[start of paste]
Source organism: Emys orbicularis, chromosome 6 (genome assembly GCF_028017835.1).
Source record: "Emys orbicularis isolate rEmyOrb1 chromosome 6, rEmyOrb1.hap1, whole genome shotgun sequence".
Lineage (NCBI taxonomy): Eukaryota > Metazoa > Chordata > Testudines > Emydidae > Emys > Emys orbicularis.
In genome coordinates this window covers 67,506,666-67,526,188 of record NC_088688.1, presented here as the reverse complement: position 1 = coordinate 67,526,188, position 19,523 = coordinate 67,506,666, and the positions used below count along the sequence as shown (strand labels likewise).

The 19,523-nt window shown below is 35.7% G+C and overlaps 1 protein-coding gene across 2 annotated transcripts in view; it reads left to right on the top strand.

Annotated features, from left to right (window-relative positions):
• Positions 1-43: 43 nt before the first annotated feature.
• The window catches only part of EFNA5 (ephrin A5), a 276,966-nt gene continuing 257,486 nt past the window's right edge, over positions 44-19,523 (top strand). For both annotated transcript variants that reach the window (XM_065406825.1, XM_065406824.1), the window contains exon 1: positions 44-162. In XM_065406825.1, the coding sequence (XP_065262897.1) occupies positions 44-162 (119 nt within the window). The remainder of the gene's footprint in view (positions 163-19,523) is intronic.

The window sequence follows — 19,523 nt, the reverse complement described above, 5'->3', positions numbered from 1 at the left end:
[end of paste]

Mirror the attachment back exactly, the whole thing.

Source organism: Emys orbicularis, chromosome 6 (genome assembly GCF_028017835.1).
Source record: "Emys orbicularis isolate rEmyOrb1 chromosome 6, rEmyOrb1.hap1, whole genome shotgun sequence".
Lineage (NCBI taxonomy): Eukaryota > Metazoa > Chordata > Testudines > Emydidae > Emys > Emys orbicularis.
In genome coordinates this window covers 67,506,666-67,526,188 of record NC_088688.1, presented here as the reverse complement: position 1 = coordinate 67,526,188, position 19,523 = coordinate 67,506,666, and the positions used below count along the sequence as shown (strand labels likewise).

The 19,523-nt window shown below is 35.7% G+C and overlaps 1 protein-coding gene across 2 annotated transcripts in view; it reads left to right on the top strand.

Annotated features, from left to right (window-relative positions):
• Positions 1-43: 43 nt before the first annotated feature.
• The window catches only part of EFNA5 (ephrin A5), a 276,966-nt gene continuing 257,486 nt past the window's right edge, over positions 44-19,523 (top strand). For both annotated transcript variants that reach the window (XM_065406825.1, XM_065406824.1), the window contains exon 1: positions 44-162. In XM_065406825.1, the coding sequence (XP_065262897.1) occupies positions 44-162 (119 nt within the window). The remainder of the gene's footprint in view (positions 163-19,523) is intronic.

The window sequence follows — 19,523 nt, the reverse complement described above, 5'->3', positions numbered from 1 at the left end: